Last year, I wrote Why I'm going shirtless which details my personal struggle with body image. If you haven't yet read it, start there, then come back and continue reading.
For as long as I can remember, I have struggled to accept the way my body looks. Specifically, I struggle with how my stomach looks. Not that I think I am fat (although I previously thought that I was), but that I don't like the way I look or how I feel. As a perfectionist, I never quite feel good enough.
Do you know what I mean?
Anyway, it was always my stomach that I was uncomfortable with. Generally speaking, I felt pretty good about my other body parts. As a tall woman, I hardly ever felt insecure about my long legs. The great legs gene runs in my family. I get it from my mama.
I have been practicing Ashtanga Yoga daily for over a year now, and with this kind of commitment to my practice, you can imagine that I've gotten much stronger and much more flexible. However, just a few months ago, I stumbled upon a hurdle in my yoga practice. Let's call it a mental block rather than a physical limitation.
Although, our mental struggles show up in the physical body, do they not?
In yoga, and in life, we learn things based on our current abilities. Then, as our abilities improve, we usually have to go back and relearn things to improve our abilities even more. In my yoga practice, I originally learned to do things based on my lack of strength or flexibility. Then, as I became stronger and more flexible, I relearned the same things, but in a more challenging way so I can continue to build strength and flexibility.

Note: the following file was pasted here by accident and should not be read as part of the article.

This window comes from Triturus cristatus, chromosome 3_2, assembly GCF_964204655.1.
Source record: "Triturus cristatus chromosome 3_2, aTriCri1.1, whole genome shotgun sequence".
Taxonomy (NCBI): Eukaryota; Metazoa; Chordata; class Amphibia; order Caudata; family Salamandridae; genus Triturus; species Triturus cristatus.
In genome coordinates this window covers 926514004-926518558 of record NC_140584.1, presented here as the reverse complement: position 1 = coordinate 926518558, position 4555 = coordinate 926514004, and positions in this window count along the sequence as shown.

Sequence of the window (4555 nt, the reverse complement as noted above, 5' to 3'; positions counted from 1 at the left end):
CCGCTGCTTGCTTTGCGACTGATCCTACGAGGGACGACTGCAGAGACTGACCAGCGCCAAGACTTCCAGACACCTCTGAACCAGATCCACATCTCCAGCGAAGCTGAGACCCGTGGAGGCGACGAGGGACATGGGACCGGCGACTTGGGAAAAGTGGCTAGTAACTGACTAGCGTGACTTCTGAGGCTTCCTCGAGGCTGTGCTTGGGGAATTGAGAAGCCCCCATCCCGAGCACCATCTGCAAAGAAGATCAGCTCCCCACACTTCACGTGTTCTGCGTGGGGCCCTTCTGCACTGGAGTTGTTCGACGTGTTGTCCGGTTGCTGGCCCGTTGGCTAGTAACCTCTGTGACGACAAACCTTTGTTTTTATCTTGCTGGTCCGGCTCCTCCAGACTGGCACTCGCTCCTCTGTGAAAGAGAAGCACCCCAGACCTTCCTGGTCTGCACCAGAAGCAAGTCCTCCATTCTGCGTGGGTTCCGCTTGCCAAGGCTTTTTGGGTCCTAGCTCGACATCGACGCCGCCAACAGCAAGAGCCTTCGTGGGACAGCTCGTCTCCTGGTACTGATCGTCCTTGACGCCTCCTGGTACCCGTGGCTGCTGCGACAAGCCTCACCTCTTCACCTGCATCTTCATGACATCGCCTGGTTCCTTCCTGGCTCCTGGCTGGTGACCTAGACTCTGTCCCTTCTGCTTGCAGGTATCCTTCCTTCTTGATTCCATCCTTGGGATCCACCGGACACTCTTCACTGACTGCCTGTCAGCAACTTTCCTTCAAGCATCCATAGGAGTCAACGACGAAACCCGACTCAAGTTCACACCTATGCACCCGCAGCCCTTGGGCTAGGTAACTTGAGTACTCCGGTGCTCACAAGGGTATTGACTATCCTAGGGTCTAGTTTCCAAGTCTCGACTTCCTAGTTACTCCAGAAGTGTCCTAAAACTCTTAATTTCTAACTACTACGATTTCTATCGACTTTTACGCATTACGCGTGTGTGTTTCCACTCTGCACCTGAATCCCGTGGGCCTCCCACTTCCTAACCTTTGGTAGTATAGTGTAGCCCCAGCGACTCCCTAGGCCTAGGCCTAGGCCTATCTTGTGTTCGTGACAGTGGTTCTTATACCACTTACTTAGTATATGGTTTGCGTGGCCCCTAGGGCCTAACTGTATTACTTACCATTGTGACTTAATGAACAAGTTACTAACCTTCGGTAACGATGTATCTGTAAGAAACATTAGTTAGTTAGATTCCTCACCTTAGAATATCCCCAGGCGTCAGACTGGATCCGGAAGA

For those of you who are familiar with Ashtanga Yoga, my teacher has given me permission to practice the entire primary series, and as of recently, the first several poses of the second series (woo hoo!).
For those of you who are not familiar with Ashtanga Yoga, what I just wrote translates to: my yoga practice is long (over ninety minutes) and really fucking challenging.
I am by no means a super advanced practitioner, but I am advanced enough in my practice that my teacher recognized that I was ready to be more challenged. My teacher told me that if I wanted to be stronger, I needed to wear less clothes.
She said, "It's time for you to start practicing in shorts."
My teacher explained that when we practice in pants, we become dependent on our clothing to hold us in the pose. When you have skin on skin, it challenges you to find a different kind of strength.
See the below poses as examples. These are some of the poses my teacher was speaking specifically about. Skin on skin -- or if we're being honest, sweaty skin on sweaty skin -- will definitely add more challenges to your practice. Practicing these poses while wearing shorts is a completely different experience compared to practicing them while wearing pants.
Even though I have always felt pretty confident about my legs, the idea of practicing in shorts made me feel nervous. Just the idea of being in shorts made me feel exposed and vulnerable.
Ah, to be vulnerable. It's quite scary!
I want to be stronger...so I did as she said. The next time I practiced, I practiced in shorts.
And I hated it. It was weird. I felt exposed. There was sweat everywhere. And my practice was really, really challenging!
It took me about a dozen times of practicing in my shorts before it began to feel normal. And guess what? Now it's my preference! That's right. Off with the pants, on with the shorts.
Do I feel exposed, vulnerable, and self conscious? Absolutely.
Am I being challenged more in my practice by wearing shorts instead of pants? Most definitely.
Is my practice stronger? Hell yes.
My Ashtanga teacher is the same teacher who says, "each pose has a lesson to be learned. Are you ready to learn the lesson?"
I'm ready to go shirtless. And I'm ready to take my pants off.
Open your eyes and prepare your mind. The lesson is there if you are ready to learn.
You are so much more than just your body.